1. Nation, Helen DNP, APRN, NNP-BC, N-CPT
  2. Sanlorenzo, Lauren MD, MPH
  3. Lebar, Kiersten DNP, MMHC, CPNP-AC
  4. Brandon, Debra PhD, RN, CNS, FAAN


Benefits of skin-to-skin contact (SSC) are documented but often delayed in the extremely preterm population due to medical complexity and staff misconceptions about safety. This quality improvement initiative was designed to increase SSC utilization among infants born before 29 weeks' gestation regardless of respiratory support by addressing nursing barriers inhibiting SSC. A pre-/postsurvey evaluated comfort level performing and perceived barriers to SSC utilization. Implementation consisted of an updated unit-specific SSC protocol and tailored education specific to identified barriers. Evaluation included SSC rates and maternal human milk usage in the first 30 days of life. In total, 81 patients (22-28 weeks, 370-1410 g) were included. SSC rates ranged from 3.3% to 17.7% at baseline and increased to 33.2% to 39.1% postintervention. Maternal human milk utilization increased above target (>=75%) postintervention for days 7 and 14, but declined towards baseline on days 21 and 30. A statistically significant increase was observed in nursing comfort level when performing SSC for intubated infants as well as infants with a peripherally inserted central catheter or umbilical venous catheter. SSC rates increased with infants younger than 29 weeks requiring intubation and central line management, possibly as a result of greater nursing comfort surrounding with SSC.


Article Content

For many families, the anticipated arrival of an infant is a joyous occasion. Unfortunately, unexpected pregnancy outcomes can leave parents with the birth of a preterm infant and admission to a neonatal intensive care unit (NICU). As a result, many typical parenting behaviors are delayed. Medical staff in the NICU can enable family participation through a family-centered approach. Family-centered care (FCC) focuses on the entire family unit and aims to reduce separation and stress while increasing parent involvement in the care of their infants in the NICU.1 The main focus of FCC is to promote the growth and development of the premature and medically complex infants while supporting family involvement. Kangaroo care, also known as skin-to-skin contact (SSC), is one method to support both the infant and their parents.


Extensive research demonstrates benefit to both mothers and neonates with the use of SSC. Maternal benefits are directly correlated with increased frequency and duration of SSC. These benefits include decreased rates of depression and physiological stress,2-4 increased parental autonomy with infant care,5 and improved parent-infant bonding interactions1,4-7 that extend well past the initial NICU hospitalization. Neonatal benefits include increased weight gain,8 improved thermoregulation,8-10 increased breastfeeding success,11-14 increased oxygenation,10,15,16 cardiorespiratory stability,4,7,15-19 and improved neurologic developmental outcomes.3,20,21


SSC research among low-birth-weight (birth weight <2000 g) and very low-birth-weight infants (birth weight <1500 g) demonstrates a reduction in mortality,11,22 decreased length of stay,22,23 reduced risk of sepsis,11,22 hypothermia,8,9,11,24,25 hypoglycemia,11,24 and hospital readmissions,11 increased exclusive breastfeeding,6,11,14,22,23,26 higher oxygen saturations,11,15,16 and decreases pain response.7,11 Near-infrared spectroscopy in ventilated infants with a median of 26 to 28.9 weeks' postmenstrual age showed that cerebral oxygenation as well as oxygen requirements did not differ during parent skin-to-skin care, countering the nursing misconception that this population is more vulnerable to physiologic instability during SSC.15 With prematurity accounting for an estimated 12% of live births, the resuscitation and survivability of premature infants at lower gestational ages has increased.27,28 Benefits surrounding SSC are therefore most important for infants born at less than 29 weeks' gestation, as they are one of the highest risk groups of neonates requiring prolonged intensive care following birth and the potential for lifelong complex co-morbidities.29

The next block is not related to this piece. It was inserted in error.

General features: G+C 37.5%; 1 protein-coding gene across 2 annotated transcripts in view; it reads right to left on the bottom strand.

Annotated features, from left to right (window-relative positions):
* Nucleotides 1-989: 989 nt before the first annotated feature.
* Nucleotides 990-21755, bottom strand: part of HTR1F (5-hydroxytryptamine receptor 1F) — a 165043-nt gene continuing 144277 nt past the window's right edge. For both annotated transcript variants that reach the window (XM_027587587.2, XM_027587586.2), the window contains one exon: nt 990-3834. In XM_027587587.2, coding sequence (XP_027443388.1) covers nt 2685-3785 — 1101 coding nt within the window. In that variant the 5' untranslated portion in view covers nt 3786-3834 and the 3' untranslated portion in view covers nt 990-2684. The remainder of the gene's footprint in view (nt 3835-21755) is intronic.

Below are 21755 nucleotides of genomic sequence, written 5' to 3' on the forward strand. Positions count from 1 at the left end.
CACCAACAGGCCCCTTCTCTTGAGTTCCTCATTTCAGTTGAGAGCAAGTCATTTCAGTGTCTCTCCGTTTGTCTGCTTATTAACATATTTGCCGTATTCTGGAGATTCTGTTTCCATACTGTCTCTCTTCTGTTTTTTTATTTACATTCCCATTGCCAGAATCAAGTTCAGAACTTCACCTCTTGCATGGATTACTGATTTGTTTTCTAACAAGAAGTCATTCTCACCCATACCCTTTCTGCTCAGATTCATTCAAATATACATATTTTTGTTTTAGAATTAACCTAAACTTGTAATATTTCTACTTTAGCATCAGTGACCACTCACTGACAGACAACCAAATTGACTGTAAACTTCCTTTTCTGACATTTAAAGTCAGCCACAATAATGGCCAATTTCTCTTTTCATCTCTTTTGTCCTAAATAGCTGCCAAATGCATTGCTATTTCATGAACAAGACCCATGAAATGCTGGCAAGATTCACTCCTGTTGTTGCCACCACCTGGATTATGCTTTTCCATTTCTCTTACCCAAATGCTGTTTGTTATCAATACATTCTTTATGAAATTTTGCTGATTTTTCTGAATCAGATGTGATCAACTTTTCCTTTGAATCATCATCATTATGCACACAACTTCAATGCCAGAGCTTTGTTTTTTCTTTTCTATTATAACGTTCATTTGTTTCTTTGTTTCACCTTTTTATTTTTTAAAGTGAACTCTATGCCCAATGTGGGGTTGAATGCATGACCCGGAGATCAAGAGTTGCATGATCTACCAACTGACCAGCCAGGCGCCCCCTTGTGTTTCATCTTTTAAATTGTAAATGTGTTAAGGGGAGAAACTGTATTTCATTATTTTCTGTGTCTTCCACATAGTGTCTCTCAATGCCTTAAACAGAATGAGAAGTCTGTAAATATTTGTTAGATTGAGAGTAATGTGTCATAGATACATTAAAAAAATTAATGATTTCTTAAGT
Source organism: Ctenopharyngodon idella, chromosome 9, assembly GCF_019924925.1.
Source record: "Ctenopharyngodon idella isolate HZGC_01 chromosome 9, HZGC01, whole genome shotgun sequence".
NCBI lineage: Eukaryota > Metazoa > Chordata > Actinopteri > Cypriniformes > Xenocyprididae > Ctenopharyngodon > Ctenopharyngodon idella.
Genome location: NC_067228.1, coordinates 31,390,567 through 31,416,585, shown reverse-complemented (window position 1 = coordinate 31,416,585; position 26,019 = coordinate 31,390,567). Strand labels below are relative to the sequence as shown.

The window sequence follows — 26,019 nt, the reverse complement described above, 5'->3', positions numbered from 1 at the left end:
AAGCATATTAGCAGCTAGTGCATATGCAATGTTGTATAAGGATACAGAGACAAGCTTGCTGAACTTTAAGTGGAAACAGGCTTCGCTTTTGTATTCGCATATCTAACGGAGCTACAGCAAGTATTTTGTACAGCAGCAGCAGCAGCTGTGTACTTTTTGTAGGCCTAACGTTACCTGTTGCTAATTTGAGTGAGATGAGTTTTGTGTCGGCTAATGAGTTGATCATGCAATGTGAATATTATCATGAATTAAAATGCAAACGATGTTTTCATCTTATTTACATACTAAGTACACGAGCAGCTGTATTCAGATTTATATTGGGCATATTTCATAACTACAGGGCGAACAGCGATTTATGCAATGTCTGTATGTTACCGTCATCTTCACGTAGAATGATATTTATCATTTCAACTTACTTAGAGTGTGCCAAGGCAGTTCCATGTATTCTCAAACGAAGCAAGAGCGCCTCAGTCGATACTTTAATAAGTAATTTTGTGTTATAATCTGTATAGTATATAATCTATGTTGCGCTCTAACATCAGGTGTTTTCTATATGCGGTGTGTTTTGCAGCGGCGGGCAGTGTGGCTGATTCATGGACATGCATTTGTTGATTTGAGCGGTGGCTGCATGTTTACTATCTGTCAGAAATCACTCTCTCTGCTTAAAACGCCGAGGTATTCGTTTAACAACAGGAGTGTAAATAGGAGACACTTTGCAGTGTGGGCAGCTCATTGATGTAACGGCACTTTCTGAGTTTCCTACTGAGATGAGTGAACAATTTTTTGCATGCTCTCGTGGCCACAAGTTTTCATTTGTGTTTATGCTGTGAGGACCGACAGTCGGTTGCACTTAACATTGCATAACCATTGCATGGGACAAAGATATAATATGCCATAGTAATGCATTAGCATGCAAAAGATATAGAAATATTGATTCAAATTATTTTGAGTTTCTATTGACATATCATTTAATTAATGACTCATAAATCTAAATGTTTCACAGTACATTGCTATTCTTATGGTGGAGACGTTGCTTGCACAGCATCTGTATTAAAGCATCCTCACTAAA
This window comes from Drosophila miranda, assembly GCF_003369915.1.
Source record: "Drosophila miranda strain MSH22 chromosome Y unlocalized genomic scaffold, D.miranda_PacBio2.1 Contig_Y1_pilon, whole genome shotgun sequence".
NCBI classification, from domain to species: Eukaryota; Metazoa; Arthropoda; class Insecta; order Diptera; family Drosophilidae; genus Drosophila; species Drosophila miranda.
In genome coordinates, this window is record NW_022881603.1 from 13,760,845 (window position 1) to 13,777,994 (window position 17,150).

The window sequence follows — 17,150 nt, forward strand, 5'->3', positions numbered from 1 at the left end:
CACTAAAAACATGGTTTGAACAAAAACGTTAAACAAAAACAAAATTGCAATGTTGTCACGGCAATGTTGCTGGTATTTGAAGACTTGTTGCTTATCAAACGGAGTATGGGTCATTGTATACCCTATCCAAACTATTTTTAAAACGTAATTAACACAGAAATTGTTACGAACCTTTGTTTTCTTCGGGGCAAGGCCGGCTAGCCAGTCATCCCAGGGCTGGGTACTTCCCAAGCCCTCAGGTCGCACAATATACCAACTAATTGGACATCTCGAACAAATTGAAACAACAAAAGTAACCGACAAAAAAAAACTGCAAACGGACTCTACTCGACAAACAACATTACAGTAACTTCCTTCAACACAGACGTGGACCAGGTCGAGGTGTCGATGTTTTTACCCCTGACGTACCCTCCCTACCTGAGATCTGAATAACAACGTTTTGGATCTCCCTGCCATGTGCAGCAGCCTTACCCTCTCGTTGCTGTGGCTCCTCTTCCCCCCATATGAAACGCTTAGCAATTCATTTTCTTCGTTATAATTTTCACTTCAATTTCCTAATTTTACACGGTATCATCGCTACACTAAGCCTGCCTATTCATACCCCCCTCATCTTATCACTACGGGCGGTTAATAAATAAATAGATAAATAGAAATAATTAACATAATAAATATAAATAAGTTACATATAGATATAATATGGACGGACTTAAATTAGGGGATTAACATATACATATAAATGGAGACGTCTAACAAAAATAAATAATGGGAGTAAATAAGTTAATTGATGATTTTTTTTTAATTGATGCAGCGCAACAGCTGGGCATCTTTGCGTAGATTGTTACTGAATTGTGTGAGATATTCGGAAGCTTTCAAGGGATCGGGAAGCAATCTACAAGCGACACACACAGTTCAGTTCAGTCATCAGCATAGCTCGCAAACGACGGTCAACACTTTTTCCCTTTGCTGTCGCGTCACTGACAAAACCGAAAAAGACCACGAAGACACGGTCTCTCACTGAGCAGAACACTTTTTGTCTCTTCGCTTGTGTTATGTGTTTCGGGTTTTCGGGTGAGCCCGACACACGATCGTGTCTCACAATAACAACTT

SSC is now standard practice following late preterm and term deliveries in the NICU, but use of SSC is often limited to medically stable infants. Barriers limiting the consistent implementation of SSC in infants before 29 weeks' gestational age are numerous. Barriers inhibiting the routine use of SSC often stem from nursing misconceptions of infant intolerance while receiving complex care and perceived complications as a result of SSC.1,30-32 Yet, research found no difference between ventilated and nonventilated infants who received SSC or those receiving SSC with umbilical venous line access.15,16,19,30,32 Other barriers include concerns regarding the time to physically carry out SSC, nursing skill and comfort level with the provision of SSC, and variations in practice protocols with restrictions requiring provider order to implement SSC.1,6,15,16,19,30 Implementation of a structured educational program and SSC protocol has improved nurses' comfort, attitudes, and competency on the importance of SSC.1,16,24,30,31,33,34 Ultimately, the benefits of safe and effective use of SSC in infants at less than 29 weeks' gestational age outweigh the risks.